James Thurber wrote that an editor should think “How can I help this writer to say it better in his own style?” Smart man. At Meredith Tennant Editorial, that’s what you’ll find. To me (and James Thurber), editing doesn’t mean willfully cutting chunks of prose or re-writing, but instead, giving the author thoughtful suggestions on how the work might be improved for flow and clarity, gracefully correcting errors, and working toward the common goal of producing a wonderful piece of writing.
This isn’t something that you as an author can do by yourself. Over-familiarity with your own words brings a type of blindness, the same sort of blindness that develops toward the little things in need of fixing in our homes.
As your editor, I shine a light on what you can no longer see.
As a writer, you want your novel, cookbook, memoir, e-book, art book, article, or website content to be the best it can be, whether you’re planning on submitting it to a publisher, going the self-publishing route, or posting online.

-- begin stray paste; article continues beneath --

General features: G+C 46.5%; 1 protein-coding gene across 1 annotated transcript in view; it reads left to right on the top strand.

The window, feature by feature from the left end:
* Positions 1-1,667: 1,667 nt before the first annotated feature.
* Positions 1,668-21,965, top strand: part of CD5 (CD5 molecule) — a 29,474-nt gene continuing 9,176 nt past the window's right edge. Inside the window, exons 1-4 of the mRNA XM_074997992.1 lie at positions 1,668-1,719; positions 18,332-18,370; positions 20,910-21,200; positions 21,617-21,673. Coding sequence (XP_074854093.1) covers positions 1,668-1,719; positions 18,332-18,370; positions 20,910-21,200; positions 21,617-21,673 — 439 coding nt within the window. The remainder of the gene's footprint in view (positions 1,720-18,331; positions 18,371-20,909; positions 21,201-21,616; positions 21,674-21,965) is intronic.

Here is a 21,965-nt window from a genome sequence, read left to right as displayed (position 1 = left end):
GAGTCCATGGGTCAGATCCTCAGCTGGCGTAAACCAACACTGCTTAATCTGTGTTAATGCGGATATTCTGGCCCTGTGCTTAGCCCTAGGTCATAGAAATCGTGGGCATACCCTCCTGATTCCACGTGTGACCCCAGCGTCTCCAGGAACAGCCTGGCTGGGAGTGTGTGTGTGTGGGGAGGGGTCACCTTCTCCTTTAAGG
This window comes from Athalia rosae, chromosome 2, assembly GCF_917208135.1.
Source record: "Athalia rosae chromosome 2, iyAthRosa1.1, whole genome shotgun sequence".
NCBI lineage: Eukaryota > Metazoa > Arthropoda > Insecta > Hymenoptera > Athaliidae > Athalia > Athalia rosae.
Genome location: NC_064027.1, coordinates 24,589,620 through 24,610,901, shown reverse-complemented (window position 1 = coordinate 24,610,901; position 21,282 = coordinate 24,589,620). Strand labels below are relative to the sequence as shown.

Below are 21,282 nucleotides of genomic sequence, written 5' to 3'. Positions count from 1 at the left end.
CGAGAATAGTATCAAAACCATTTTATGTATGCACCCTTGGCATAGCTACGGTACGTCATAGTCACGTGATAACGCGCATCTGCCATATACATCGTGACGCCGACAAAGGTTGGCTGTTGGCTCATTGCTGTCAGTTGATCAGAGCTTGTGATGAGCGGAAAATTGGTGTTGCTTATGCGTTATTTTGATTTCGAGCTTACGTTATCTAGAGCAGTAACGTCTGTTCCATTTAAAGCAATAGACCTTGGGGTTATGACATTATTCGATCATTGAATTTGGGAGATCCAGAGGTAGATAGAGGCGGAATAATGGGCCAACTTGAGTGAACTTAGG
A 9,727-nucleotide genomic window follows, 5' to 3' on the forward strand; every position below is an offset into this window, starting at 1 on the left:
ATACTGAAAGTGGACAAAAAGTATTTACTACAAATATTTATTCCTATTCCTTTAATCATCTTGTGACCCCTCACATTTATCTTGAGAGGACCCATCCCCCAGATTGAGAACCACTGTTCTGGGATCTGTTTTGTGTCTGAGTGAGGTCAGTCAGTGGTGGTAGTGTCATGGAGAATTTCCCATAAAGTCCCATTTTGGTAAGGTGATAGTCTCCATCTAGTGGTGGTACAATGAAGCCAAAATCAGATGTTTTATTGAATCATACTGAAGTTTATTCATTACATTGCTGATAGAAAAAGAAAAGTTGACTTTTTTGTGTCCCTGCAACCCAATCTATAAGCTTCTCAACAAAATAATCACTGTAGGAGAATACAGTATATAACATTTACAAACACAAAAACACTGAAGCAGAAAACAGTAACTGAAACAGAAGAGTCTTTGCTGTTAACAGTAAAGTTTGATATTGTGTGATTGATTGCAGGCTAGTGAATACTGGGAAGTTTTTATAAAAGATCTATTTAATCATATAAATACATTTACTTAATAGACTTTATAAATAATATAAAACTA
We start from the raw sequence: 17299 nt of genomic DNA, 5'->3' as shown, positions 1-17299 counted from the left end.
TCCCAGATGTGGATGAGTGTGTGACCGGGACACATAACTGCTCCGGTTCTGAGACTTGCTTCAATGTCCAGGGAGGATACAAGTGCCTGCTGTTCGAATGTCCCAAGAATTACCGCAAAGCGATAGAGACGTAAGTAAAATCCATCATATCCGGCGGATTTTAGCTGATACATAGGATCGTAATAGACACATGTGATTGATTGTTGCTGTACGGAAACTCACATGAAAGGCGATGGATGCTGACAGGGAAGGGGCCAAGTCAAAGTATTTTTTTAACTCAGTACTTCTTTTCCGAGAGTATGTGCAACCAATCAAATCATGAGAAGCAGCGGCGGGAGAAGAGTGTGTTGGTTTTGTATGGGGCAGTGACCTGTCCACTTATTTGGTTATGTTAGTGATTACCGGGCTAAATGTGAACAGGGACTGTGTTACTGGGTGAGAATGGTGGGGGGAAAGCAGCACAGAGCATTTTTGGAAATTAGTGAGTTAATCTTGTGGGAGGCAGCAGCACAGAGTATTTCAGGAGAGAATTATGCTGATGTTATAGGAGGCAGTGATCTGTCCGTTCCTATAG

Award Winner! First place for genre fiction in 24th Annual Writer’s Digest Self-Published Book Awards.
Impala by Andrew Diamond
Russell Fitzpatrick has a problem.
After four years on the straight and narrow, he’s got a boring job, the wrong girlfriend, and an itch for something more.
When he receives a cryptic email from a legendary and slightly deranged fellow hacker—his old friend, Charlie, who he knows to be dead—he tries to tell himself it’s none of his concern. But the guy who stalks him across town at night, the two thugs waiting in the alley, and a ruthless FBI agent let him know his days are numbered if he doesn’t turn over the money Charlie stole.
The problem is, Russ doesn’t have it.
No . . . the problem is, Russ is smarter than his enemies. The problem is, that girl Charlie left behind is worth more to Russ than the money.
Russell Fitzpatrick is a man on the edge, and he doesn’t like being pushed around.
Russ’ enemies have a problem.